maybe some sort of sensitive litmus paper that would detect vapors
toggle quoted messageShow quoted text
----- Original Message -----
From: "J. Forster" <firstname.lastname@example.org>
To: "onamathist" <email@example.com>; <TekScopes@yahoogroups.com>
Sent: Thursday, March 23, 2006 8:04 PM
Subject: Re: [TekScopes] Battery electrolyte leakage detectors? (acid/alkaline)
The best method is the calibrated eyeball, applied a few times a year. IMO, any
battery operated equipment needs to have it's battery looked at fairly often.
In the past, most of this high end gear was used in companies with regular cal
cycles. That cal cycle would have spotted things like the fuzz on NiCds, the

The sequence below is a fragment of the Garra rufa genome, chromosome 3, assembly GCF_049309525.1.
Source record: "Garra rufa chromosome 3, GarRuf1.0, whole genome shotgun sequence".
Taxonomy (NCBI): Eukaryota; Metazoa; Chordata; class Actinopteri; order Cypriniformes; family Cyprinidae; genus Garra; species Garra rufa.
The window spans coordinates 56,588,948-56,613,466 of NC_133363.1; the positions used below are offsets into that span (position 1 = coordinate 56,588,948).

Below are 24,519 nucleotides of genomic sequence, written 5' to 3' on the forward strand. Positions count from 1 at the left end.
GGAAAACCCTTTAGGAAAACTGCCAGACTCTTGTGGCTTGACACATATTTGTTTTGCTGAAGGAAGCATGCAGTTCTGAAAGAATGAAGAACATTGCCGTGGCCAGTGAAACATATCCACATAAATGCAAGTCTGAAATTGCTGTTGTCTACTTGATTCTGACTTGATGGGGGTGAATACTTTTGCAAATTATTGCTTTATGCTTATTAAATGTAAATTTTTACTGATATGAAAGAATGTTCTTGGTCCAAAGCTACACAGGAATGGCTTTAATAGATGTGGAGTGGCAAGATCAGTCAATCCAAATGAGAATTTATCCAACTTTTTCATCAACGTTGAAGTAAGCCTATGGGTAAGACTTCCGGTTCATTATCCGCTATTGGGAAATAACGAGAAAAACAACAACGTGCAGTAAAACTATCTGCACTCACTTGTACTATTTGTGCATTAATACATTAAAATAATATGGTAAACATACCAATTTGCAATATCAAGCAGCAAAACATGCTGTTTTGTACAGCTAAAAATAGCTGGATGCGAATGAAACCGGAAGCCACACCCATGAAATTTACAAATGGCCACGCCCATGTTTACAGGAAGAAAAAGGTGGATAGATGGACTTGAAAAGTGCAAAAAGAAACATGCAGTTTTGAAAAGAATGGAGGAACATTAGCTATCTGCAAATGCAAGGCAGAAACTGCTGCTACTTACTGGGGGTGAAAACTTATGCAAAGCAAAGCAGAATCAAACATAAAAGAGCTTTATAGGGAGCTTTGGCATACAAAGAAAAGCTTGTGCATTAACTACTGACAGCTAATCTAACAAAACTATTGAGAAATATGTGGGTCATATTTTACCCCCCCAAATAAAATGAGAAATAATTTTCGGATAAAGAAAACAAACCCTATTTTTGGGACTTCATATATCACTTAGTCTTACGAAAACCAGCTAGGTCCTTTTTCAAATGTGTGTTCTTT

early signs of a failure, and things like that would have been fixed before
being returned to service. That just does not happen when the instrument is in
private hands. (Among other things, a new NiCd pack may well exceed the value or
price of the instrument.)
In fact, I've gotten a lot of perfectly good Tek (and other) gear because the
'owner' of the gear (the group it was assigned to within a company for cost
accounting purposes) was not willing to pay the calibration charges any longer.
The calibration department puts it in the pound for a while, and if it was not
rescued in a few months, it was sold for surplus. In a large business, such a
procedure does make some sense, especially if you are working on government
contracts, but perfectly good equipment gets discarded as a result. Hence $600
toilet seats and high taxes.
In my experience, it's the neglected batteries that leak. I'm likely as guilty
as anyone else for not taking periodic care of batteries, but it's part of the
reason I'm not a real fan of battery powered equipment. The stuff just goes bad
sitting on a shelf.
Does anyone know of a good sensing device to sniff out leaky
Yahoo! Groups Links